By Nick Dix
The backyard dirt shows where the moon is buried,
the leaves strewn, sneaker-scuffed where it dragged landward,
where I dragged it, hand over hand, heart harried,
towing and knowing I'd be reprimanded.
Last night, I coveted its pockmarked visage,
barnacled beauty. Like a spoiled child,
I knew I had to sink its silver image.
I'd only keep a glory that's defiled.
The ocean thrashed and moaned when the moon came,
vomiting fish and throwing up its courage,
quailing beneath a goddess and its shame.
The lashing waves self-flagellation flourished.
I wound the rope and tended rope burn wounds,
laid over bulging dust concealing branches.
I lie to hide overstepping my bounds.
My hands grow redder as the bandage stanches.
I wear a hat to hide my budding horns
and bury under cotton a bone stabbing
through bald head flesh to grow where earth was torn.
Backyard and body both are blabbing.
I think they hear the pounding orchestra
between my temples, telltale evidence
raining from sweat glands and amygdala.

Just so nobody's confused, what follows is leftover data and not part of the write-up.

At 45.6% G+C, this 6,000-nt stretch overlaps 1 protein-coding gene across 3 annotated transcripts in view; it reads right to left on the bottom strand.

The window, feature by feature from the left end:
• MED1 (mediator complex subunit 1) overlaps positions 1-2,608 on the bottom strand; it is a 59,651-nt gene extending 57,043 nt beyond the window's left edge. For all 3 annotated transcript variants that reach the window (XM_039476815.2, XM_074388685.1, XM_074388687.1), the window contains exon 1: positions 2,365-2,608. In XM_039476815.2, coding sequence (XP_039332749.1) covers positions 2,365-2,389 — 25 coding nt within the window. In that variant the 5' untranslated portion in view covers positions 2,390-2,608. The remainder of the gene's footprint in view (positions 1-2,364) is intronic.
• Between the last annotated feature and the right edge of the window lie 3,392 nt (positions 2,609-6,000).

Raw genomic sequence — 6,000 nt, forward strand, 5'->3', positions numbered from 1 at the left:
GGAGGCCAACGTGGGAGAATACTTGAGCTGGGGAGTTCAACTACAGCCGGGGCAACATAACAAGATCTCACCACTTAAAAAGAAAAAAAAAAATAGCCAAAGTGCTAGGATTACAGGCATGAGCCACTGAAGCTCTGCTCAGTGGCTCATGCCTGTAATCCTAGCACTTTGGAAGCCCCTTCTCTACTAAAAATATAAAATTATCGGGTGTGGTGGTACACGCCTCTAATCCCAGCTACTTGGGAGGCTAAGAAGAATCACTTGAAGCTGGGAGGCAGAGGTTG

Each moon-shaped drop betrays my confidence.
The moon in hand, I felt desire die,
palms dusty and disgraced by what I'd blessed.
A puncture hole of light stabbed through my eye,
its non-eclipse wheeled to the starfields west.
Celestial body, my body exalted,
that lovesick seas bewailed so recently,
that silenced wolves and nightjars' moon song halted,
must be destroyed to save my decency.
Destruction, as obvious as a divorce
to feuding newlyweds, craters my face,
a dirt-scabbed shovel in my hands perforce,
my eyes black holes on the dark side of grace.
My shovel falls. The yard is blooming gods.
A gray stalk thrusts into the sky's embrace
and shakes a new moon loose from lunar pods.
Nick Dix lives in a small town north of Dallas with his fiancée, a cat named Noisy, and a pile of books he swears he will read. He writes software by day and poetry by night; if his cat lets him, sometimes he even sleeps. He has been published in The Adirondack Review. He can be found on Twitter.